In 2020 One Shot Immersive launched a VR mass casualty triage training experience in Yemen, a country that continues to endure the worlds worst humanitarian crisis. Following this world first, further training was carried out with the WHO in Somalia, Somaliland and Yemen in 2021. The company also released a translasted version of a “Stop The Bleed” training video for Ukraine early in 2022. The company has created a life saving tool for the world’s most disadvantaged populations. But there is no money in saving poor lives. This is the story of a failed business, a humanitarian success and a long list of lessons learnt. It is both a heartwarming and heartbreaking story of collective human endeavour and a tech industry that currently exists for value over values. I will propose a model of humanitarian innovation that acknowledges our weaknesses and aims to harness the best of us.
A&E is a highly complex, varied and fast-paced environment, with over 25 million attendances each year in England alone. With complaints from clinicians about slow computers in A&E, we decided to get under the covers and spent several weeks in A&E to find out what was really going on. Our research was conducted across three major emergency departments and included ethnography, interviews and a time and motion study. From this we reimagined how clinicians interact with IT and co-designed a prototype solution. Our joint objectives were to reduce clinician stress and frustration, whilst improving efficiency, patient flow, and patient care. In this talk we share our approach to discovery, the key insights from the heart of A&E, and how we co-designed a solution that strongly resonated with the users.
When you have all the stakeholders in the same room trying to solve problems, they all have their own unique perspectives, and consequently different views of what the problem is. It can be time-consuming, and difficult to remain productive and move the process forward and towards solutions. Using 3 steps before each iteration of product development, you can assemble one cohesive picture from everyone’s pooled knowledge and expertise.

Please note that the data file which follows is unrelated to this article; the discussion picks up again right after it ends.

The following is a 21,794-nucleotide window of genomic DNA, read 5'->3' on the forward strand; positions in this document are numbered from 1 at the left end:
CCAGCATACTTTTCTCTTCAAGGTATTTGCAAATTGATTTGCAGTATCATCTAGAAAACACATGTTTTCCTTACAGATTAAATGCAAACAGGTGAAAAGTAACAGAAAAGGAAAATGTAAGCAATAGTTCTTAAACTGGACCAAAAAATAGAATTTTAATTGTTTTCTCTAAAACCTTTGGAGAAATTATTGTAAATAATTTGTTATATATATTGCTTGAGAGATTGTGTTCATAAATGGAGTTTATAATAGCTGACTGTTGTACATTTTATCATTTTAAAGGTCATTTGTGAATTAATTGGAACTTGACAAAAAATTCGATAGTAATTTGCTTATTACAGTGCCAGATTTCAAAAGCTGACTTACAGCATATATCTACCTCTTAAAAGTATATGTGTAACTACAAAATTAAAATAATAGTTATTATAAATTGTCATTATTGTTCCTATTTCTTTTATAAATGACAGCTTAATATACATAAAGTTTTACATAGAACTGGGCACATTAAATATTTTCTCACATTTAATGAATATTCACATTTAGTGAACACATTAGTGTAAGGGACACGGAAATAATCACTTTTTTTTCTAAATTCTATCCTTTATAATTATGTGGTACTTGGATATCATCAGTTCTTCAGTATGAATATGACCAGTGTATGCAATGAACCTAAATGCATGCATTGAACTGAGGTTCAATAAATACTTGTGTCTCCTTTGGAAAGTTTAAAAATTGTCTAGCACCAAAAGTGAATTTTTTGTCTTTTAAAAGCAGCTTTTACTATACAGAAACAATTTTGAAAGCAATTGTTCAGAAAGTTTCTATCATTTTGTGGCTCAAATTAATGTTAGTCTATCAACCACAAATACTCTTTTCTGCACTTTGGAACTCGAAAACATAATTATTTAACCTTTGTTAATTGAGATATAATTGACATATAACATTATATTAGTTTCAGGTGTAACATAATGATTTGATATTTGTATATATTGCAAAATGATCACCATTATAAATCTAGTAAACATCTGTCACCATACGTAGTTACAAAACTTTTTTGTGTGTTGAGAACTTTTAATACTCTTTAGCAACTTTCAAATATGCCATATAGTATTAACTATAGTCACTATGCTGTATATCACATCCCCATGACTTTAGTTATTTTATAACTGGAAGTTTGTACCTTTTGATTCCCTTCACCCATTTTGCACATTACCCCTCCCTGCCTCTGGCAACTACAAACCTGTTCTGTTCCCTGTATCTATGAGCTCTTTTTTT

In healthcare, half the challenge is understanding the problem. Many organizations set out to develop applications to help improve clinical efficiency and/or patient outcomes but many are unsuccessful. Wherein lies the problem? In many cases, we found that the development team may have different understanding of the problem to the healthcare providers; it is this fragmented approach that leads to low adoption and lack of stickiness. In this talk, we unpack some effective research methods to avoid falling into the same trap.
Bipolar Disorder (BD) is a complex, cyclical and chronic mental illness where self-tracking is central to self-management. Mobile technology has been leveraged to support self-tracking. Limited research has investigated the patient experience of self-tracking in BD, and it is unclear how the “normative ontology” that is seen in existing self-tracking technology discourses (e.g. the Quantified Self movement) is applicable to the domain of mental health. Combining principles of patient and public involvement (PPI)—a staple research design principle in mental healthcare—with design and HCI-oriented research approaches, we conducted interviews and workshops with people with lived experience of BD to explore reasons and methods for self-tracking, and challenges and opportunities for technology. Our results describe recommendations for the design of self-tracking mental health technology. We also reflect upon the complex role of researchers working at the intersection of emerging mental health technologies, the principles of PPI, UX and HCI research.
As UX professionals involved in designing healthcare services or developing digital products, we are responsible for ensuring our design of products and services can meet the needs of all users; otherwise, we will unintentionally widen the gap of inequality among certain groups. Furthermore, as technology advancement in healthcare progresses, more people today will have to rely on digital healthcare products and services irrespective of their context and abilities their abilities. Thus, this presentation aims to drive the engagement and commitment of UX professionals to creating accessible healthcare services and products.